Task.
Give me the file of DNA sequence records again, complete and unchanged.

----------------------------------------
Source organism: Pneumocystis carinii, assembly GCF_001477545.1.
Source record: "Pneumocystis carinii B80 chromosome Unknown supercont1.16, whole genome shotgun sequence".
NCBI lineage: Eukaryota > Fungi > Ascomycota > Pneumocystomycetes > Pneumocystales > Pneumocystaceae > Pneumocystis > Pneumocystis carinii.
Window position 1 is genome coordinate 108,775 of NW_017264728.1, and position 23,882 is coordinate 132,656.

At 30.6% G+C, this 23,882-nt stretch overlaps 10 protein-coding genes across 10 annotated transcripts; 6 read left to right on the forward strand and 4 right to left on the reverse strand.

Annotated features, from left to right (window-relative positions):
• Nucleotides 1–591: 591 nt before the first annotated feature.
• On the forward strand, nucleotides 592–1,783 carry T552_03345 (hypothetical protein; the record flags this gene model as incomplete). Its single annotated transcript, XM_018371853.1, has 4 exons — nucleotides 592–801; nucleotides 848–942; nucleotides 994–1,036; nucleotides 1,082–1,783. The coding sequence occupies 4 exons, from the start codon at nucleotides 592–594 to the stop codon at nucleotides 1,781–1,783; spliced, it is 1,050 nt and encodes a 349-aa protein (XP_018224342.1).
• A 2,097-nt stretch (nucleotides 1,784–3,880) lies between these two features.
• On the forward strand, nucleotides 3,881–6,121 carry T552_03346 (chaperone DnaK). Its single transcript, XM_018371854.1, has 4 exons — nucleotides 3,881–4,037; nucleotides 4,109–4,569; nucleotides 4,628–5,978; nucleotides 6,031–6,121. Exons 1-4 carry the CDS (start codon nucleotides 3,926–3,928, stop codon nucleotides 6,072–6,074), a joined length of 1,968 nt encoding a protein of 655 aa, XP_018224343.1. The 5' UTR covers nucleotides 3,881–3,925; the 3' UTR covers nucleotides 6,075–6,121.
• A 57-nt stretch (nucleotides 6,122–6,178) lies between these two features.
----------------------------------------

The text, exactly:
Source organism: Pneumocystis carinii, assembly GCF_001477545.1.
Source record: "Pneumocystis carinii B80 chromosome Unknown supercont1.16, whole genome shotgun sequence".
NCBI lineage: Eukaryota > Fungi > Ascomycota > Pneumocystomycetes > Pneumocystales > Pneumocystaceae > Pneumocystis > Pneumocystis carinii.
Window position 1 is genome coordinate 108,775 of NW_017264728.1, and position 23,882 is coordinate 132,656.

At 30.6% G+C, this 23,882-nt stretch overlaps 10 protein-coding genes across 10 annotated transcripts; 6 read left to right on the forward strand and 4 right to left on the reverse strand.

Annotated features, from left to right (window-relative positions):
• Nucleotides 1–591: 591 nt before the first annotated feature.
• On the forward strand, nucleotides 592–1,783 carry T552_03345 (hypothetical protein; the record flags this gene model as incomplete). Its single annotated transcript, XM_018371853.1, has 4 exons — nucleotides 592–801; nucleotides 848–942; nucleotides 994–1,036; nucleotides 1,082–1,783. The coding sequence occupies 4 exons, from the start codon at nucleotides 592–594 to the stop codon at nucleotides 1,781–1,783; spliced, it is 1,050 nt and encodes a 349-aa protein (XP_018224342.1).
• A 2,097-nt stretch (nucleotides 1,784–3,880) lies between these two features.
• On the forward strand, nucleotides 3,881–6,121 carry T552_03346 (chaperone DnaK). Its single transcript, XM_018371854.1, has 4 exons — nucleotides 3,881–4,037; nucleotides 4,109–4,569; nucleotides 4,628–5,978; nucleotides 6,031–6,121. Exons 1-4 carry the CDS (start codon nucleotides 3,926–3,928, stop codon nucleotides 6,072–6,074), a joined length of 1,968 nt encoding a protein of 655 aa, XP_018224343.1. The 5' UTR covers nucleotides 3,881–3,925; the 3' UTR covers nucleotides 6,075–6,121.
• A 57-nt stretch (nucleotides 6,122–6,178) lies between these two features.